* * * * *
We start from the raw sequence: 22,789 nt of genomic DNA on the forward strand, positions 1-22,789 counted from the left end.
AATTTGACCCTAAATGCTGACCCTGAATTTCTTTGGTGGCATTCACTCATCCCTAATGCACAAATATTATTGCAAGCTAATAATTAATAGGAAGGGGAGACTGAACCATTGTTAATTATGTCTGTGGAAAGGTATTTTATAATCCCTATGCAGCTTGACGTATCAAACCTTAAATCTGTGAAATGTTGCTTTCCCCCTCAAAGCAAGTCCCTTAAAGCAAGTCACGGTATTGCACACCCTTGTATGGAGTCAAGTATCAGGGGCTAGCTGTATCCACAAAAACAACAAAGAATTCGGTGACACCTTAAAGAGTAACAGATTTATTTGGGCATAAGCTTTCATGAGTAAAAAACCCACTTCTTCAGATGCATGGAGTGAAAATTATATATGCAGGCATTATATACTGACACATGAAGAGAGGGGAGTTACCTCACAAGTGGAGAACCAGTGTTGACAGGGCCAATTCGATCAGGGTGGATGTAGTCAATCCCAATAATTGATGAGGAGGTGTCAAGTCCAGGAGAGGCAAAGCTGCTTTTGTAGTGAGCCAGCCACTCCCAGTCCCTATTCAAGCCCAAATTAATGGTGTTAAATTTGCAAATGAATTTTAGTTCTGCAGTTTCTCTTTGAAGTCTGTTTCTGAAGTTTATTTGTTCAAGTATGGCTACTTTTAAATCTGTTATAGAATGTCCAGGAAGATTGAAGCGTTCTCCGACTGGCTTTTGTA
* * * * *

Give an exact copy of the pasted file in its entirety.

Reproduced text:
We start from the raw sequence: 22,789 nt of genomic DNA on the forward strand, positions 1-22,789 counted from the left end.
AATTTGACCCTAAATGCTGACCCTGAATTTCTTTGGTGGCATTCACTCATCCCTAATGCACAAATATTATTGCAAGCTAATAATTAATAGGAAGGGGAGACTGAACCATTGTTAATTATGTCTGTGGAAAGGTATTTTATAATCCCTATGCAGCTTGACGTATCAAACCTTAAATCTGTGAAATGTTGCTTTCCCCCTCAAAGCAAGTCCCTTAAAGCAAGTCACGGTATTGCACACCCTTGTATGGAGTCAAGTATCAGGGGCTAGCTGTATCCACAAAAACAACAAAGAATTCGGTGACACCTTAAAGAGTAACAGATTTATTTGGGCATAAGCTTTCATGAGTAAAAAACCCACTTCTTCAGATGCATGGAGTGAAAATTATATATGCAGGCATTATATACTGACACATGAAGAGAGGGGAGTTACCTCACAAGTGGAGAACCAGTGTTGACAGGGCCAATTCGATCAGGGTGGATGTAGTCAATCCCAATAATTGATGAGGAGGTGTCAAGTCCAGGAGAGGCAAAGCTGCTTTTGTAGTGAGCCAGCCACTCCCAGTCCCTATTCAAGCCCAAATTAATGGTGTTAAATTTGCAAATGAATTTTAGTTCTGCAGTTTCTCTTTGAAGTCTGTTTCTGAAGTTTATTTGTTCAAGTATGGCTACTTTTAAATCTGTTATAGAATGTCCAGGAAGATTGAAGCGTTCTCCGACTGGCTTTTGTA